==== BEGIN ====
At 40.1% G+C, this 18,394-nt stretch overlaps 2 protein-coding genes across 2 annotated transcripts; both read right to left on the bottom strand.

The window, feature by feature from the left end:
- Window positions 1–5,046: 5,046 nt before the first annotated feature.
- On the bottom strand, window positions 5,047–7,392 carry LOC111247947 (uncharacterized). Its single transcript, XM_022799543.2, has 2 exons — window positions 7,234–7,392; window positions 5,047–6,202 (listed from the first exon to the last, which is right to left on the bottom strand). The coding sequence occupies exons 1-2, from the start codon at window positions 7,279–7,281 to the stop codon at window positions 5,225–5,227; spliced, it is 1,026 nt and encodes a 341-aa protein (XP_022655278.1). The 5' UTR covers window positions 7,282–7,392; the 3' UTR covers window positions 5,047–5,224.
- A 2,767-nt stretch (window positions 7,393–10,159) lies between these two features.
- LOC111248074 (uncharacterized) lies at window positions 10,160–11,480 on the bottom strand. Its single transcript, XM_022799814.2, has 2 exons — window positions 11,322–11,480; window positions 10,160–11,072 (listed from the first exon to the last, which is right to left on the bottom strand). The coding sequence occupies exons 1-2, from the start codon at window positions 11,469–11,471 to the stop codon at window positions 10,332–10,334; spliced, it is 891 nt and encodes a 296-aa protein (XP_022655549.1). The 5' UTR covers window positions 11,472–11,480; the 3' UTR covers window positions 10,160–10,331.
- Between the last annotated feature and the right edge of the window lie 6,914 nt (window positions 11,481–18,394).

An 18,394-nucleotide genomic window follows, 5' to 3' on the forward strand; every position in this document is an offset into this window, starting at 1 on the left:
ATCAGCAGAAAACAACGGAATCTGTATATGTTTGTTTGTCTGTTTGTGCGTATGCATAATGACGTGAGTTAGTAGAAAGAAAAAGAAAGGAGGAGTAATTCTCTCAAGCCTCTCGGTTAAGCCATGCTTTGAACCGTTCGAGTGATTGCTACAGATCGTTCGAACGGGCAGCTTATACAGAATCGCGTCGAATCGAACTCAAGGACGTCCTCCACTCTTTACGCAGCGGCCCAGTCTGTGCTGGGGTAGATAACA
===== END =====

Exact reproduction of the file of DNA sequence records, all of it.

At 40.1% G+C, this 18,394-nt stretch overlaps 2 protein-coding genes across 2 annotated transcripts; both read right to left on the bottom strand.

The window, feature by feature from the left end:
- Window positions 1–5,046: 5,046 nt before the first annotated feature.
- On the bottom strand, window positions 5,047–7,392 carry LOC111247947 (uncharacterized). Its single transcript, XM_022799543.2, has 2 exons — window positions 7,234–7,392; window positions 5,047–6,202 (listed from the first exon to the last, which is right to left on the bottom strand). The coding sequence occupies exons 1-2, from the start codon at window positions 7,279–7,281 to the stop codon at window positions 5,225–5,227; spliced, it is 1,026 nt and encodes a 341-aa protein (XP_022655278.1). The 5' UTR covers window positions 7,282–7,392; the 3' UTR covers window positions 5,047–5,224.
- A 2,767-nt stretch (window positions 7,393–10,159) lies between these two features.
- LOC111248074 (uncharacterized) lies at window positions 10,160–11,480 on the bottom strand. Its single transcript, XM_022799814.2, has 2 exons — window positions 11,322–11,480; window positions 10,160–11,072 (listed from the first exon to the last, which is right to left on the bottom strand). The coding sequence occupies exons 1-2, from the start codon at window positions 11,469–11,471 to the stop codon at window positions 10,332–10,334; spliced, it is 891 nt and encodes a 296-aa protein (XP_022655549.1). The 5' UTR covers window positions 11,472–11,480; the 3' UTR covers window positions 10,160–10,331.
- Between the last annotated feature and the right edge of the window lie 6,914 nt (window positions 11,481–18,394).

An 18,394-nucleotide genomic window follows, 5' to 3' on the forward strand; every position in this document is an offset into this window, starting at 1 on the left:
ATCAGCAGAAAACAACGGAATCTGTATATGTTTGTTTGTCTGTTTGTGCGTATGCATAATGACGTGAGTTAGTAGAAAGAAAAAGAAAGGAGGAGTAATTCTCTCAAGCCTCTCGGTTAAGCCATGCTTTGAACCGTTCGAGTGATTGCTACAGATCGTTCGAACGGGCAGCTTATACAGAATCGCGTCGAATCGAACTCAAGGACGTCCTCCACTCTTTACGCAGCGGCCCAGTCTGTGCTGGGGTAGATAACA